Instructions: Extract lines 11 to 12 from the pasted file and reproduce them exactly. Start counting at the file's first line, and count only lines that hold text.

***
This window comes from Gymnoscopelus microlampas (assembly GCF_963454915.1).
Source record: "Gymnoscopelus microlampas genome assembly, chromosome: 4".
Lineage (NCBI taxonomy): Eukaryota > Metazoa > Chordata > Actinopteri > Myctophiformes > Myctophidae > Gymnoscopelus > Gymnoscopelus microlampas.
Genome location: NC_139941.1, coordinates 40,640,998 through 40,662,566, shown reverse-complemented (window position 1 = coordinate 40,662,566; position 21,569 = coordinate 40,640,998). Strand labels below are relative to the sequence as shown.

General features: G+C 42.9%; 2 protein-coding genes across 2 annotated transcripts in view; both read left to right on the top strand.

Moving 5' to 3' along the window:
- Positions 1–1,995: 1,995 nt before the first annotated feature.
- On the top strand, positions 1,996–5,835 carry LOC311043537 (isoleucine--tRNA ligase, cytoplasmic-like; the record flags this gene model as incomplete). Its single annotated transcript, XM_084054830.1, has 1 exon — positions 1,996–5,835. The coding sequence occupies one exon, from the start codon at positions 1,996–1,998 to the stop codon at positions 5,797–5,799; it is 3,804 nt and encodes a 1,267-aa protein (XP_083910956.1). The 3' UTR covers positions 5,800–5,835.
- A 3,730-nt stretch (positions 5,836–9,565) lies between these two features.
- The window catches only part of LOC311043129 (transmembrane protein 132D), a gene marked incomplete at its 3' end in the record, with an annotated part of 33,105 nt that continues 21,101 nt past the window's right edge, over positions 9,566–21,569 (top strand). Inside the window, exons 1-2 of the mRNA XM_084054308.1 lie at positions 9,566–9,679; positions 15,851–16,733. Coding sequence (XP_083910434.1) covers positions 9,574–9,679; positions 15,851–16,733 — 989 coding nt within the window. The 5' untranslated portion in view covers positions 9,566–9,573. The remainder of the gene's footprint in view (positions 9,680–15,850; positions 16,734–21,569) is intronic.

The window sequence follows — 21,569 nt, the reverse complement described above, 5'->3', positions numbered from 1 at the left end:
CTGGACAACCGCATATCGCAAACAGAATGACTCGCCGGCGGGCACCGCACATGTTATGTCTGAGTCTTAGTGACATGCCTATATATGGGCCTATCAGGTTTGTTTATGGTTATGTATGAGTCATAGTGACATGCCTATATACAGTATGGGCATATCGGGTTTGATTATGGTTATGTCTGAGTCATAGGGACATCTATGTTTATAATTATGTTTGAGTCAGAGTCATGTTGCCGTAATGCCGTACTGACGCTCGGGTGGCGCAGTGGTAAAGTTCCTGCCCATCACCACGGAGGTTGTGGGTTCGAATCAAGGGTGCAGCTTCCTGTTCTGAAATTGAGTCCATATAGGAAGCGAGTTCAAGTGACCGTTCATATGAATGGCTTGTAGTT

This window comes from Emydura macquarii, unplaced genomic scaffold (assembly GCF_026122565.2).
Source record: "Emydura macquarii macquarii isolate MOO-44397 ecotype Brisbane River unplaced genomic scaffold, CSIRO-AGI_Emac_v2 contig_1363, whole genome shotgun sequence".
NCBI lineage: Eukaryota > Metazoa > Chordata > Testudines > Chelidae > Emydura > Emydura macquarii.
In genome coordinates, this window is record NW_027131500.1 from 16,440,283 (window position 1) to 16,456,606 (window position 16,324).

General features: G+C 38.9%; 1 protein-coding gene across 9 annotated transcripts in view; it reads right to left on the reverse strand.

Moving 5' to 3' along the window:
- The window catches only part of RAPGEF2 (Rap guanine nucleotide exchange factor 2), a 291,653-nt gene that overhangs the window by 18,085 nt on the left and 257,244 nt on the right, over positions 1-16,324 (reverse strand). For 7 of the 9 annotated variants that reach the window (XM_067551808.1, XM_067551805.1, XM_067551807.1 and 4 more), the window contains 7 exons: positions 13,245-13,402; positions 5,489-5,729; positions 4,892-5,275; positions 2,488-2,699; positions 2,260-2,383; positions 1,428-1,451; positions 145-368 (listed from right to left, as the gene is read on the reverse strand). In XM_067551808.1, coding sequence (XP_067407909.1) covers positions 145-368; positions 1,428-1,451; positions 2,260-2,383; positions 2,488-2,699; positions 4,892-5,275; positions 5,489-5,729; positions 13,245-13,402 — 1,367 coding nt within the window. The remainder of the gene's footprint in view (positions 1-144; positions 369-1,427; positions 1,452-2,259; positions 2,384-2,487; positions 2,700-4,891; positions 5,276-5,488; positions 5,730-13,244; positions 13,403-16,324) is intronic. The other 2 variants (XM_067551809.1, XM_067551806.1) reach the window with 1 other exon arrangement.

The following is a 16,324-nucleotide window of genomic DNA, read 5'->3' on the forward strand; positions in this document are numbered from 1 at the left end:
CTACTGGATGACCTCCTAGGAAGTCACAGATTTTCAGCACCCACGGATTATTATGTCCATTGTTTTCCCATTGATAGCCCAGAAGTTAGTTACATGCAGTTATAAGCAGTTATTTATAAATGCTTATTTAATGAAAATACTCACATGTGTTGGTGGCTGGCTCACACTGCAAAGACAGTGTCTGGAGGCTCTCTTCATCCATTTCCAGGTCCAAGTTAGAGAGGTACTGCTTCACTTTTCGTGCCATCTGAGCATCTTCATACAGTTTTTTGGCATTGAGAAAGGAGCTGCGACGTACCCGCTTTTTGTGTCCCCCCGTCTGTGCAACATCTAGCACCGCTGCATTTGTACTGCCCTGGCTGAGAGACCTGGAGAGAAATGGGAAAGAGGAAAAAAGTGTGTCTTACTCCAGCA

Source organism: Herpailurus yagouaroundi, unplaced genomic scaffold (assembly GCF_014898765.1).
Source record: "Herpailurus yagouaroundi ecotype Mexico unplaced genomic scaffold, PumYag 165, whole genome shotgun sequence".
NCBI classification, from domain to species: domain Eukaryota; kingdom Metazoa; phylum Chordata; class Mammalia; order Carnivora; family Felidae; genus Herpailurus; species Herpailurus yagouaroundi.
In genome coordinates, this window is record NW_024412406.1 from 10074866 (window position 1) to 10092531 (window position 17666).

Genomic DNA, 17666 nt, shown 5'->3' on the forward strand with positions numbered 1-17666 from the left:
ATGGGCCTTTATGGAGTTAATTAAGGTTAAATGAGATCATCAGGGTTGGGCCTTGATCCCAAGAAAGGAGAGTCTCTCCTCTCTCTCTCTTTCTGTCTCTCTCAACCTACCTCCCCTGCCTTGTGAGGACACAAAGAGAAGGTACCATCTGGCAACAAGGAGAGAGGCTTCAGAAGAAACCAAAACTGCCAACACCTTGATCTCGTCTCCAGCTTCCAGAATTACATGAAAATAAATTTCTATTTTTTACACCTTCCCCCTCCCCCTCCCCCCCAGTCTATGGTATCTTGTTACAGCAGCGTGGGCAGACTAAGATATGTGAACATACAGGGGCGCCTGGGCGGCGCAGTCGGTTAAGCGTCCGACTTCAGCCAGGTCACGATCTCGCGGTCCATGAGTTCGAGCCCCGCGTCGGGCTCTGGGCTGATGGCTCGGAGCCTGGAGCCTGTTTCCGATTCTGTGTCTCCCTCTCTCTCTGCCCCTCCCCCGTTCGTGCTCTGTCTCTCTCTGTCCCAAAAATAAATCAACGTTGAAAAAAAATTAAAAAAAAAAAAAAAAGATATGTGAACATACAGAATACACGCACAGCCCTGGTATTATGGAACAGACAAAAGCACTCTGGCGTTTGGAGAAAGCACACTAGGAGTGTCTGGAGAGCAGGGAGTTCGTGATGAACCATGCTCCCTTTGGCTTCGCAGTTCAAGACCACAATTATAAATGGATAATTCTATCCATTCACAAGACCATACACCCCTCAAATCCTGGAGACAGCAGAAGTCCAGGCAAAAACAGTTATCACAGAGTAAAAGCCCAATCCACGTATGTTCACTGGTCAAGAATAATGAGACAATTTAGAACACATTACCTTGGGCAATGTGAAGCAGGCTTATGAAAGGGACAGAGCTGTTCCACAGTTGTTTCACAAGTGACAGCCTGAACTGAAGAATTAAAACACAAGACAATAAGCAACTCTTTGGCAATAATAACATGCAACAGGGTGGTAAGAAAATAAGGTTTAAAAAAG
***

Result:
The window sequence follows — 21,569 nt, the reverse complement described above, 5'->3', positions numbered from 1 at the left end:
CTGGACAACCGCATATCGCAAACAGAATGACTCGCCGGCGGGCACCGCACATGTTATGTCTGAGTCTTAGTGACATGCCTATATATGGGCCTATCAGGTTTGTTTATGGTTATGTATGAGTCATAGTGACATGCCTATATACAGTATGGGCATATCGGGTTTGATTATGGTTATGTCTGAGTCATAGGGACATCTATGTTTATAATTATGTTTGAGTCAGAGTCATGTTGCCGTAATGCCGTACTGACGCTCGGGTGGCGCAGTGGTAAAGTTCCTGCCCATCACCACGGAGGTTGTGGGTTCGAATCAAGGGTGCAGCTTCCTGTTCTGAAATTGAGTCCATATAGGAAGCGAGTTCAAGTGACCGTTCATATGAATGGCTTGTAGTT